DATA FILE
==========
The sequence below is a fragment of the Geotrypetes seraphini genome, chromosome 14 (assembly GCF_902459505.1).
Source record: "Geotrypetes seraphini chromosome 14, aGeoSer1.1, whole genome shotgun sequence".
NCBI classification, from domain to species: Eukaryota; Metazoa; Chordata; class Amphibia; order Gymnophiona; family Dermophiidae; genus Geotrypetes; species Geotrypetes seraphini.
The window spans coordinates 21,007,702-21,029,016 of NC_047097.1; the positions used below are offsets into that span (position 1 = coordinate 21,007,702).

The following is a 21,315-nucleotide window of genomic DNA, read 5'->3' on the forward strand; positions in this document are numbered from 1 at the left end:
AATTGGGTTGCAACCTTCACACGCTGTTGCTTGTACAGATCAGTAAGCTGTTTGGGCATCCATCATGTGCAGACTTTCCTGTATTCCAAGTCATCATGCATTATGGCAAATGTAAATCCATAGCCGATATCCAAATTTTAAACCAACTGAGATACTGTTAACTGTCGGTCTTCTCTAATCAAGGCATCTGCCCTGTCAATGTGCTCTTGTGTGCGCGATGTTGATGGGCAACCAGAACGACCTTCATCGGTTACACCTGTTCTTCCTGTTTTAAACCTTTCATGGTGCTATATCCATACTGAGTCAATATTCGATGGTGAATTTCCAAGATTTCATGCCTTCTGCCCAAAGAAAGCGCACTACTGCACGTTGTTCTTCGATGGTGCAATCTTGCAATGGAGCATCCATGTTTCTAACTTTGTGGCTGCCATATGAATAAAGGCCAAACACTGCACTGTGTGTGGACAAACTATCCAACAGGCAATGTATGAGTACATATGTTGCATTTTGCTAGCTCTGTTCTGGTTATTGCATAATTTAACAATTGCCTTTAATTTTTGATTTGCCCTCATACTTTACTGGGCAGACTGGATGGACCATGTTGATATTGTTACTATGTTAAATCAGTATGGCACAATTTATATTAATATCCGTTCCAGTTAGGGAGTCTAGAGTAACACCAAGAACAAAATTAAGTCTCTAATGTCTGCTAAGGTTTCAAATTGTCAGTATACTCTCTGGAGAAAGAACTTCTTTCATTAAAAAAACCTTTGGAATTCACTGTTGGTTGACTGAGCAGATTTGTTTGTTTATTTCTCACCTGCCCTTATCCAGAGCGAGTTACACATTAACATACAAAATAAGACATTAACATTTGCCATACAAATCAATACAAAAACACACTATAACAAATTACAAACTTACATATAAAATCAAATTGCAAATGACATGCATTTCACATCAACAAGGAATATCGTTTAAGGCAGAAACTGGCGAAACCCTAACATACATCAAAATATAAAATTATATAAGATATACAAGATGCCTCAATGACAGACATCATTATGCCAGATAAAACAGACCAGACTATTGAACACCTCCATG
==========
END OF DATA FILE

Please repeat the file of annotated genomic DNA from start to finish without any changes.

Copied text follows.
The sequence below is a fragment of the Geotrypetes seraphini genome, chromosome 14 (assembly GCF_902459505.1).
Source record: "Geotrypetes seraphini chromosome 14, aGeoSer1.1, whole genome shotgun sequence".
NCBI classification, from domain to species: Eukaryota; Metazoa; Chordata; class Amphibia; order Gymnophiona; family Dermophiidae; genus Geotrypetes; species Geotrypetes seraphini.
The window spans coordinates 21,007,702-21,029,016 of NC_047097.1; the positions used below are offsets into that span (position 1 = coordinate 21,007,702).

The following is a 21,315-nucleotide window of genomic DNA, read 5'->3' on the forward strand; positions in this document are numbered from 1 at the left end:
AATTGGGTTGCAACCTTCACACGCTGTTGCTTGTACAGATCAGTAAGCTGTTTGGGCATCCATCATGTGCAGACTTTCCTGTATTCCAAGTCATCATGCATTATGGCAAATGTAAATCCATAGCCGATATCCAAATTTTAAACCAACTGAGATACTGTTAACTGTCGGTCTTCTCTAATCAAGGCATCTGCCCTGTCAATGTGCTCTTGTGTGCGCGATGTTGATGGGCAACCAGAACGACCTTCATCGGTTACACCTGTTCTTCCTGTTTTAAACCTTTCATGGTGCTATATCCATACTGAGTCAATATTCGATGGTGAATTTCCAAGATTTCATGCCTTCTGCCCAAAGAAAGCGCACTACTGCACGTTGTTCTTCGATGGTGCAATCTTGCAATGGAGCATCCATGTTTCTAACTTTGTGGCTGCCATATGAATAAAGGCCAAACACTGCACTGTGTGTGGACAAACTATCCAACAGGCAATGTATGAGTACATATGTTGCATTTTGCTAGCTCTGTTCTGGTTATTGCATAATTTAACAATTGCCTTTAATTTTTGATTTGCCCTCATACTTTACTGGGCAGACTGGATGGACCATGTTGATATTGTTACTATGTTAAATCAGTATGGCACAATTTATATTAATATCCGTTCCAGTTAGGGAGTCTAGAGTAACACCAAGAACAAAATTAAGTCTCTAATGTCTGCTAAGGTTTCAAATTGTCAGTATACTCTCTGGAGAAAGAACTTCTTTCATTAAAAAAACCTTTGGAATTCACTGTTGGTTGACTGAGCAGATTTGTTTGTTTATTTCTCACCTGCCCTTATCCAGAGCGAGTTACACATTAACATACAAAATAAGACATTAACATTTGCCATACAAATCAATACAAAAACACACTATAACAAATTACAAACTTACATATAAAATCAAATTGCAAATGACATGCATTTCACATCAACAAGGAATATCGTTTAAGGCAGAAACTGGCGAAACCCTAACATACATCAAAATATAAAATTATATAAGATATACAAGATGCCTCAATGACAGACATCATTATGCCAGATAAAACAGACCAGACTATTGAACACCTCCATG